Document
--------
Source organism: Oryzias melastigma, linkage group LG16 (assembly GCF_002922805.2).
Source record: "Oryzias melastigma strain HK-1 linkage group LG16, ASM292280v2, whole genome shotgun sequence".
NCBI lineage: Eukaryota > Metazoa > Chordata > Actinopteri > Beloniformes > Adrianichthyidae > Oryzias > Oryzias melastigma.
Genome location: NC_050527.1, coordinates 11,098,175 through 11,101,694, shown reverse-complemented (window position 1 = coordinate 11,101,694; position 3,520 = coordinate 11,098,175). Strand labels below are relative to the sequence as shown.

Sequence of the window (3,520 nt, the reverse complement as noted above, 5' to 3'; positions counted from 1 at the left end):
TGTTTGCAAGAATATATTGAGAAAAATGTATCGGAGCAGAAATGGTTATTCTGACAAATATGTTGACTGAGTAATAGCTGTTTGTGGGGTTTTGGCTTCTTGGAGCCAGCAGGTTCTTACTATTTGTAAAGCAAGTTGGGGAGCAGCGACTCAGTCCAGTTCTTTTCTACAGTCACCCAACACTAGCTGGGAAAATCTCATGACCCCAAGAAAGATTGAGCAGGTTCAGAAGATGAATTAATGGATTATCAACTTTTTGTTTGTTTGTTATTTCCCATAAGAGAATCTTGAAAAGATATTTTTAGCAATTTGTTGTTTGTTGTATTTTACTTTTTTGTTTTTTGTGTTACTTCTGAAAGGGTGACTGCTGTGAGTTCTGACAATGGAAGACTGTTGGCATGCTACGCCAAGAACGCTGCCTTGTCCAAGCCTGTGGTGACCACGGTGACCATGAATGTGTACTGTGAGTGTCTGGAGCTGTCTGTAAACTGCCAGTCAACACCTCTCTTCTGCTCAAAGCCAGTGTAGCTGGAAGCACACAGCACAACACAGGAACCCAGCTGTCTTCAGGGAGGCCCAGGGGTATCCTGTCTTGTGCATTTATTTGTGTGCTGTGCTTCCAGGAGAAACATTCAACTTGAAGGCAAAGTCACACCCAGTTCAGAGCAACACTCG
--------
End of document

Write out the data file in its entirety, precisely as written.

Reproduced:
Source organism: Oryzias melastigma, linkage group LG16 (assembly GCF_002922805.2).
Source record: "Oryzias melastigma strain HK-1 linkage group LG16, ASM292280v2, whole genome shotgun sequence".
NCBI lineage: Eukaryota > Metazoa > Chordata > Actinopteri > Beloniformes > Adrianichthyidae > Oryzias > Oryzias melastigma.
Genome location: NC_050527.1, coordinates 11,098,175 through 11,101,694, shown reverse-complemented (window position 1 = coordinate 11,101,694; position 3,520 = coordinate 11,098,175). Strand labels below are relative to the sequence as shown.

Sequence of the window (3,520 nt, the reverse complement as noted above, 5' to 3'; positions counted from 1 at the left end):
TGTTTGCAAGAATATATTGAGAAAAATGTATCGGAGCAGAAATGGTTATTCTGACAAATATGTTGACTGAGTAATAGCTGTTTGTGGGGTTTTGGCTTCTTGGAGCCAGCAGGTTCTTACTATTTGTAAAGCAAGTTGGGGAGCAGCGACTCAGTCCAGTTCTTTTCTACAGTCACCCAACACTAGCTGGGAAAATCTCATGACCCCAAGAAAGATTGAGCAGGTTCAGAAGATGAATTAATGGATTATCAACTTTTTGTTTGTTTGTTATTTCCCATAAGAGAATCTTGAAAAGATATTTTTAGCAATTTGTTGTTTGTTGTATTTTACTTTTTTGTTTTTTGTGTTACTTCTGAAAGGGTGACTGCTGTGAGTTCTGACAATGGAAGACTGTTGGCATGCTACGCCAAGAACGCTGCCTTGTCCAAGCCTGTGGTGACCACGGTGACCATGAATGTGTACTGTGAGTGTCTGGAGCTGTCTGTAAACTGCCAGTCAACACCTCTCTTCTGCTCAAAGCCAGTGTAGCTGGAAGCACACAGCACAACACAGGAACCCAGCTGTCTTCAGGGAGGCCCAGGGGTATCCTGTCTTGTGCATTTATTTGTGTGCTGTGCTTCCAGGAGAAACATTCAACTTGAAGGCAAAGTCACACCCAGTTCAGAGCAACACTCG